A funny thing happens at you approach the north side of Robins Island, a 434-acre teardrop-shaped island in Peconic Bay just off the coast of New Suffolk. Choppy waters turn smooth as a lake and the currents that race through the northern channel become dead calm.
And right there, just to the north of one of the largest privately-owned islands on the East Coast, a boat party breaks out.
“People hang out, people are drinking, people are playing music, there’s floating tubes, the kids are in the water and the reason behind it is just to promote fun in boating,” said Peter Chapman, who works at Strong’s Marine, which hosted its second annual Raft Up Party on August 24 in the cove at Robins Island. “People love walking along the sand bar, looking for shells and beach glass, and if you go there at high tide, the water will rush right over it. But you have to be careful with the tides.”
What makes Robins Island so unique, aside from its rich and interesting history that dates back to the 1600s, is the long North Race sandbar that shelters Robins Island Cove on the east side from southwesterly winds. The protected waters offer a tranquil setting for boats to drop anchor, tie up and spend the day in one of the more surprising settings the bay has to offer. The sand spit itself seems like it could connect the island directly to the North Fork at low tide, but eventually it dies off, and a green buoy clearly delineates the navigational channel.
On most summer weekends, Robins Island Cove fills with boaters enjoying a quiet day away from the hustle and bustle of more populated beaches to the north and south. Those who stop to go fishing or scalloping, especially near the south end of the island, which is directly across from the legendary fishing spot at Cow’s Neck, are rewarded with a bounty of porgies, blackfish, weakfish and fluke.
“Robins Island, especially the south end across from Cow’s Neck, is very good fishing,” said Al Daniels, the longtime fishing columnist for The Sag Harbor Express and an expert on local waters. “The west side around Roger’s Rock is known for the bottom fishing, a lot of porgies and blackfish. And Robins Island usually is a good source of scallops in the fall. Used to be people from Flanders and Riverhead who scalloped there, but now it’s everybody that’s after a buck.”
The history of Robins Island is unique, to say the least. It is technically within the jurisdiction of Southold Town, and its taxes help finance the New Suffolk School District, but the island is privately owned by Wall Street financier Louis Bacon, who purchased the land through a bankruptcy court auction in 1993 for $11 million.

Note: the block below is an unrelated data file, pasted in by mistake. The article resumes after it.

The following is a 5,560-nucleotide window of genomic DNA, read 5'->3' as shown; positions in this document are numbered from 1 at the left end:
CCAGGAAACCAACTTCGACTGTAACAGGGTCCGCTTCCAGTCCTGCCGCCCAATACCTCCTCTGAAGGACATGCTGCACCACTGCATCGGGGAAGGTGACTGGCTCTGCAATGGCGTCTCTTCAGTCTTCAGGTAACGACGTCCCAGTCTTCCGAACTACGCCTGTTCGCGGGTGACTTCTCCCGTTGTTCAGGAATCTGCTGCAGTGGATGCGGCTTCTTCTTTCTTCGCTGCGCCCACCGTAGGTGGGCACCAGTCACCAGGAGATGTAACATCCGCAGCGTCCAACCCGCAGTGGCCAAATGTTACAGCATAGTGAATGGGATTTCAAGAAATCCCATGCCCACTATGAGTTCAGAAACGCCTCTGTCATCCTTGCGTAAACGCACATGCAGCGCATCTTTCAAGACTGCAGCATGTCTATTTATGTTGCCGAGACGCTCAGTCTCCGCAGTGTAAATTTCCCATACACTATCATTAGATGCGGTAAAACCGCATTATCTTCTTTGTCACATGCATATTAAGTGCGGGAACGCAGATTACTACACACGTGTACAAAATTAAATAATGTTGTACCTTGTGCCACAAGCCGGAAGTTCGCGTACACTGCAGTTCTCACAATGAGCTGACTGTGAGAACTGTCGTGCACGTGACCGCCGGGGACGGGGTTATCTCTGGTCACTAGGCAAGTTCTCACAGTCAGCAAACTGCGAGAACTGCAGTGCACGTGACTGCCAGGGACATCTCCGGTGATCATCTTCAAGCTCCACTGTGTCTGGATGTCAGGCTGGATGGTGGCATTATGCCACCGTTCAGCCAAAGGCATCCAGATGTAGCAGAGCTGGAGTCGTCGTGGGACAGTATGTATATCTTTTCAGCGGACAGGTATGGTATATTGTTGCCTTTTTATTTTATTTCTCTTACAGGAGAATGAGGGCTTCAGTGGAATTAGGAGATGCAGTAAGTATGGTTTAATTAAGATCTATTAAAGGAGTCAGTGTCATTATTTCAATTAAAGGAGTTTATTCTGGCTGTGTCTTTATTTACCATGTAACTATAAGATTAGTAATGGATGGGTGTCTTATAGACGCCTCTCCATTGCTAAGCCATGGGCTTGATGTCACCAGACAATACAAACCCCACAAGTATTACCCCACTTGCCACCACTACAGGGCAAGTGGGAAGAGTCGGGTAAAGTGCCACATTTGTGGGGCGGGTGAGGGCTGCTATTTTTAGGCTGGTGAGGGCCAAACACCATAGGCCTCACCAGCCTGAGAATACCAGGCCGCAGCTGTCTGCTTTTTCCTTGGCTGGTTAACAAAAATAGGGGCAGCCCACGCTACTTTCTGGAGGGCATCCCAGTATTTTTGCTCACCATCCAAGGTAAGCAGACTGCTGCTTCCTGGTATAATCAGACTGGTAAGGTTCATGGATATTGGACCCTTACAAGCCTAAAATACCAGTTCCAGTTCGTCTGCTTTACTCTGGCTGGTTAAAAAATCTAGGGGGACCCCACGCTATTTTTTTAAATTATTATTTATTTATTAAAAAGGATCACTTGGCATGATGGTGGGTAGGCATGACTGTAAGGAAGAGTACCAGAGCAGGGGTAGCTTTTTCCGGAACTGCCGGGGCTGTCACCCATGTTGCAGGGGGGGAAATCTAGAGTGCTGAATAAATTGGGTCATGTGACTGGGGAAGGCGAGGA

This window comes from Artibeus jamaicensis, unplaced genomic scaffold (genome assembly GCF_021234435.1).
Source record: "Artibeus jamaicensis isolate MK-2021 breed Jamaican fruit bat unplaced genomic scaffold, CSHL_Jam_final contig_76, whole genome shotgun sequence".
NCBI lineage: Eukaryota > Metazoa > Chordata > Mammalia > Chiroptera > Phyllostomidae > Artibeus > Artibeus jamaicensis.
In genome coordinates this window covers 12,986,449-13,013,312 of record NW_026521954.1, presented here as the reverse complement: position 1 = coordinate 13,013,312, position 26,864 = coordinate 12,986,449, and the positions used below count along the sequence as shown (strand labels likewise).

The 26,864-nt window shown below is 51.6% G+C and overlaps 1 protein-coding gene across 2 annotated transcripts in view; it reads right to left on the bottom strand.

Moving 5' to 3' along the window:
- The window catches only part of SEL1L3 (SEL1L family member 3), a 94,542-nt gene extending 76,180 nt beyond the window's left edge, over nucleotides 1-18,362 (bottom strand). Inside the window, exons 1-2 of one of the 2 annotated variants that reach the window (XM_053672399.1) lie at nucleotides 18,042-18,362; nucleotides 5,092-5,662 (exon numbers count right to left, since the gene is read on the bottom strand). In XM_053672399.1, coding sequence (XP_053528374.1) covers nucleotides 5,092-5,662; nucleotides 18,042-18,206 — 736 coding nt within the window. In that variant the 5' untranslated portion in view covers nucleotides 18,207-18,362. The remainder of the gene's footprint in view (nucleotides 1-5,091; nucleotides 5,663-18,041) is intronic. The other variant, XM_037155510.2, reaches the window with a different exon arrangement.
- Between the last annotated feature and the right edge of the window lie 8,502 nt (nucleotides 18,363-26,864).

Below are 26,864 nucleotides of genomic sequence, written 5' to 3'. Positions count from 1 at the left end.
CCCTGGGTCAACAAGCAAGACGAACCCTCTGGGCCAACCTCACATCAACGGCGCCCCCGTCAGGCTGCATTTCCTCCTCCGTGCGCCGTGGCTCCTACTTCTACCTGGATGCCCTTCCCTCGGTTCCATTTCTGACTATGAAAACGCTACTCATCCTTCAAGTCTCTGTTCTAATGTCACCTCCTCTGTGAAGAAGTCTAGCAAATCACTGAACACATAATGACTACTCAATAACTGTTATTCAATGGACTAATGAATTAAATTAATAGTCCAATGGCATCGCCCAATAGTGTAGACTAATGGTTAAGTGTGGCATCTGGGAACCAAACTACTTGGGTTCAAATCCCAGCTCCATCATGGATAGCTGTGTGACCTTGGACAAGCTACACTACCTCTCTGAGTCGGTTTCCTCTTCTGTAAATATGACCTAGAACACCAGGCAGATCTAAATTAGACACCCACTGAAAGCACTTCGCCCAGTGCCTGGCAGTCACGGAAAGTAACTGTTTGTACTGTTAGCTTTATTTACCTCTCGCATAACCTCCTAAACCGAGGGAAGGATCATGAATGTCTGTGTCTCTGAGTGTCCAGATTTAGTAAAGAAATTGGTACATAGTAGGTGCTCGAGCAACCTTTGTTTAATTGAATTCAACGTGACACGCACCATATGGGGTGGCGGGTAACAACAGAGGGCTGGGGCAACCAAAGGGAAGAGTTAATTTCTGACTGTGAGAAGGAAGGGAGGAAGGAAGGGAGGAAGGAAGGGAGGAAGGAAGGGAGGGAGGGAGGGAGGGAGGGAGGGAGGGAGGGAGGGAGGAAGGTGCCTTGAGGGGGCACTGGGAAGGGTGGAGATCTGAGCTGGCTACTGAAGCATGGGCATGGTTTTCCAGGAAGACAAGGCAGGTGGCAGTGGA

Prior to that, ownership swirled between a series of individuals and even Suffolk County, which, as the story goes, seized the property following the Revolutionary War in 1779 from members of the Wickham family who were accused of being loyal to England. According to a 1998 article in The New York Times, a series of development threats, including plans to build 22 luxury houses on 33 acres, provoked a strong reaction from both politicians and environmentalists over the future of the island. When the development company that owned the island fell upon hard times, Bacon swooped in and purchased the land while agreeing to preserve the island forever.
Which makes the experience of boating and fishing in the area that much more rewarding. Robins Island is not the only privately-owned island in the Peconic Bay. There is also Gardiner’s Island to the east, which is said to be the largest privately-owned island in America, and there’s Plum Island, which is technically not private because it’s owned by the United States government. Great Gull Island, just to the east of Plum Island, is owned by the American Museum of Natural History and is known for its huge population of terns.
All of these spots offer an opportunity to fish and cruise through waters in incredible natural and tranquil settings, but it’s the cove and seemingly endless spit of sand that make Robins Island so special to the boating community.
“With the sand bar there you’re protected from the Great Peconic Bay waves,” Chapman said, “and when you’re on the North Race of the island in your boat it’s just the perfect spot.”